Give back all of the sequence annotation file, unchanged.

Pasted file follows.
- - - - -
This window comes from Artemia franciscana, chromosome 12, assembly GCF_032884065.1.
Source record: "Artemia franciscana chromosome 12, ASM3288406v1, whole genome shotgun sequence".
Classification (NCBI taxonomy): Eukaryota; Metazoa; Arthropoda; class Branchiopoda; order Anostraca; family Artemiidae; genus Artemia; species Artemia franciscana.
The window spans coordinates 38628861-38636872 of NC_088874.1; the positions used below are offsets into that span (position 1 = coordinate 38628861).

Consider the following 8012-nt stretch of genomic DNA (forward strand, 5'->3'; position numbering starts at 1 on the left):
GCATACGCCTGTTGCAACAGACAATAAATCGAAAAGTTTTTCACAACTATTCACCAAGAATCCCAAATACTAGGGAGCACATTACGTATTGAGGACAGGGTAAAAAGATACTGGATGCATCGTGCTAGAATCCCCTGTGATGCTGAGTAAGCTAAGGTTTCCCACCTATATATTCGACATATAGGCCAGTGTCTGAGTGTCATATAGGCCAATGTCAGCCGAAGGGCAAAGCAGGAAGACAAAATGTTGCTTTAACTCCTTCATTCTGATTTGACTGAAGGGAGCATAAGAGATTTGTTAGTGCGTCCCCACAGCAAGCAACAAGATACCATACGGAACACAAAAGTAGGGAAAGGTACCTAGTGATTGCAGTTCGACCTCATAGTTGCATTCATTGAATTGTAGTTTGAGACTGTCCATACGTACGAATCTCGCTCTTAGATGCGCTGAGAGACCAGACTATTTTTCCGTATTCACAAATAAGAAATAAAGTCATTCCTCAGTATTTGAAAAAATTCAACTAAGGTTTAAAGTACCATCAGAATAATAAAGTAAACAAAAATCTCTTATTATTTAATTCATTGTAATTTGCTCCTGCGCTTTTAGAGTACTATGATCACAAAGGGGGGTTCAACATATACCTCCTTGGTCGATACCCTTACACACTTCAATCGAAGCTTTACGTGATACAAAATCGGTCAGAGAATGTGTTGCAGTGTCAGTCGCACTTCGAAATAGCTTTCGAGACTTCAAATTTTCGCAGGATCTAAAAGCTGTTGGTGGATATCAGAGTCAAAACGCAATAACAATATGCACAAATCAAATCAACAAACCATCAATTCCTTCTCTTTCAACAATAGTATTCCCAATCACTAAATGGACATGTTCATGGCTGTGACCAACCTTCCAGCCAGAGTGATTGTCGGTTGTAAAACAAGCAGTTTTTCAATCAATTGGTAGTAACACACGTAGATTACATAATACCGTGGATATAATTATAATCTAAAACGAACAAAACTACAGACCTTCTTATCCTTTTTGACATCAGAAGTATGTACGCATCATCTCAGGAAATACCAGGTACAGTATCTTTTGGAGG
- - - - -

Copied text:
This window comes from Artemia franciscana, chromosome 12, assembly GCF_032884065.1.
Source record: "Artemia franciscana chromosome 12, ASM3288406v1, whole genome shotgun sequence".
Classification (NCBI taxonomy): Eukaryota; Metazoa; Arthropoda; class Branchiopoda; order Anostraca; family Artemiidae; genus Artemia; species Artemia franciscana.
The window spans coordinates 38628861-38636872 of NC_088874.1; the positions used below are offsets into that span (position 1 = coordinate 38628861).

Consider the following 8012-nt stretch of genomic DNA (forward strand, 5'->3'; position numbering starts at 1 on the left):
GCATACGCCTGTTGCAACAGACAATAAATCGAAAAGTTTTTCACAACTATTCACCAAGAATCCCAAATACTAGGGAGCACATTACGTATTGAGGACAGGGTAAAAAGATACTGGATGCATCGTGCTAGAATCCCCTGTGATGCTGAGTAAGCTAAGGTTTCCCACCTATATATTCGACATATAGGCCAGTGTCTGAGTGTCATATAGGCCAATGTCAGCCGAAGGGCAAAGCAGGAAGACAAAATGTTGCTTTAACTCCTTCATTCTGATTTGACTGAAGGGAGCATAAGAGATTTGTTAGTGCGTCCCCACAGCAAGCAACAAGATACCATACGGAACACAAAAGTAGGGAAAGGTACCTAGTGATTGCAGTTCGACCTCATAGTTGCATTCATTGAATTGTAGTTTGAGACTGTCCATACGTACGAATCTCGCTCTTAGATGCGCTGAGAGACCAGACTATTTTTCCGTATTCACAAATAAGAAATAAAGTCATTCCTCAGTATTTGAAAAAATTCAACTAAGGTTTAAAGTACCATCAGAATAATAAAGTAAACAAAAATCTCTTATTATTTAATTCATTGTAATTTGCTCCTGCGCTTTTAGAGTACTATGATCACAAAGGGGGGTTCAACATATACCTCCTTGGTCGATACCCTTACACACTTCAATCGAAGCTTTACGTGATACAAAATCGGTCAGAGAATGTGTTGCAGTGTCAGTCGCACTTCGAAATAGCTTTCGAGACTTCAAATTTTCGCAGGATCTAAAAGCTGTTGGTGGATATCAGAGTCAAAACGCAATAACAATATGCACAAATCAAATCAACAAACCATCAATTCCTTCTCTTTCAACAATAGTATTCCCAATCACTAAATGGACATGTTCATGGCTGTGACCAACCTTCCAGCCAGAGTGATTGTCGGTTGTAAAACAAGCAGTTTTTCAATCAATTGGTAGTAACACACGTAGATTACATAATACCGTGGATATAATTATAATCTAAAACGAACAAAACTACAGACCTTCTTATCCTTTTTGACATCAGAAGTATGTACGCATCATCTCAGGAAATACCAGGTACAGTATCTTTTGGAGG